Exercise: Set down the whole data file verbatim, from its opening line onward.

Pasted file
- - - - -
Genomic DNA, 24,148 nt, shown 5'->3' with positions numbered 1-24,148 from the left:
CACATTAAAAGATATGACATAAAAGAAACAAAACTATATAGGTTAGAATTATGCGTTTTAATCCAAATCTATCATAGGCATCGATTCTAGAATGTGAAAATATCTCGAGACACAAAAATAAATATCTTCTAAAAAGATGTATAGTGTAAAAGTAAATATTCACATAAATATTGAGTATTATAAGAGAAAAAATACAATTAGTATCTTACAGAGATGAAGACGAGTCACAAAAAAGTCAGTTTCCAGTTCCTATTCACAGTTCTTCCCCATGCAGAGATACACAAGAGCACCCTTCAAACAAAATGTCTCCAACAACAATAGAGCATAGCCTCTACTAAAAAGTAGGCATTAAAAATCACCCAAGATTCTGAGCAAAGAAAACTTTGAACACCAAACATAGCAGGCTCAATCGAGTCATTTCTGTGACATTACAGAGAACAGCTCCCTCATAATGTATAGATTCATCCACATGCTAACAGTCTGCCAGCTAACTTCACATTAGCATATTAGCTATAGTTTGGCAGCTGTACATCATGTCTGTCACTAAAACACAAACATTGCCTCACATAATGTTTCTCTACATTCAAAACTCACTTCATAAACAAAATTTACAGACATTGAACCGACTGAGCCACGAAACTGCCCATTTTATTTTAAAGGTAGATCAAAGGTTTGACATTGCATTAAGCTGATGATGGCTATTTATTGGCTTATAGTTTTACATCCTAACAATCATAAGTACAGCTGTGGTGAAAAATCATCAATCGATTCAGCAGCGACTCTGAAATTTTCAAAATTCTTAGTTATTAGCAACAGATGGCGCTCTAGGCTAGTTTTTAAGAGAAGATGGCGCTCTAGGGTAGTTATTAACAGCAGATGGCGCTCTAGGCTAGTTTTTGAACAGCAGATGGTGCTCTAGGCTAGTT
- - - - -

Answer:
Genomic DNA, 24,148 nt, shown 5'->3' with positions numbered 1-24,148 from the left:
CACATTAAAAGATATGACATAAAAGAAACAAAACTATATAGGTTAGAATTATGCGTTTTAATCCAAATCTATCATAGGCATCGATTCTAGAATGTGAAAATATCTCGAGACACAAAAATAAATATCTTCTAAAAAGATGTATAGTGTAAAAGTAAATATTCACATAAATATTGAGTATTATAAGAGAAAAAATACAATTAGTATCTTACAGAGATGAAGACGAGTCACAAAAAAGTCAGTTTCCAGTTCCTATTCACAGTTCTTCCCCATGCAGAGATACACAAGAGCACCCTTCAAACAAAATGTCTCCAACAACAATAGAGCATAGCCTCTACTAAAAAGTAGGCATTAAAAATCACCCAAGATTCTGAGCAAAGAAAACTTTGAACACCAAACATAGCAGGCTCAATCGAGTCATTTCTGTGACATTACAGAGAACAGCTCCCTCATAATGTATAGATTCATCCACATGCTAACAGTCTGCCAGCTAACTTCACATTAGCATATTAGCTATAGTTTGGCAGCTGTACATCATGTCTGTCACTAAAACACAAACATTGCCTCACATAATGTTTCTCTACATTCAAAACTCACTTCATAAACAAAATTTACAGACATTGAACCGACTGAGCCACGAAACTGCCCATTTTATTTTAAAGGTAGATCAAAGGTTTGACATTGCATTAAGCTGATGATGGCTATTTATTGGCTTATAGTTTTACATCCTAACAATCATAAGTACAGCTGTGGTGAAAAATCATCAATCGATTCAGCAGCGACTCTGAAATTTTCAAAATTCTTAGTTATTAGCAACAGATGGCGCTCTAGGCTAGTTTTTAAGAGAAGATGGCGCTCTAGGGTAGTTATTAACAGCAGATGGCGCTCTAGGCTAGTTTTTGAACAGCAGATGGTGCTCTAGGCTAGTT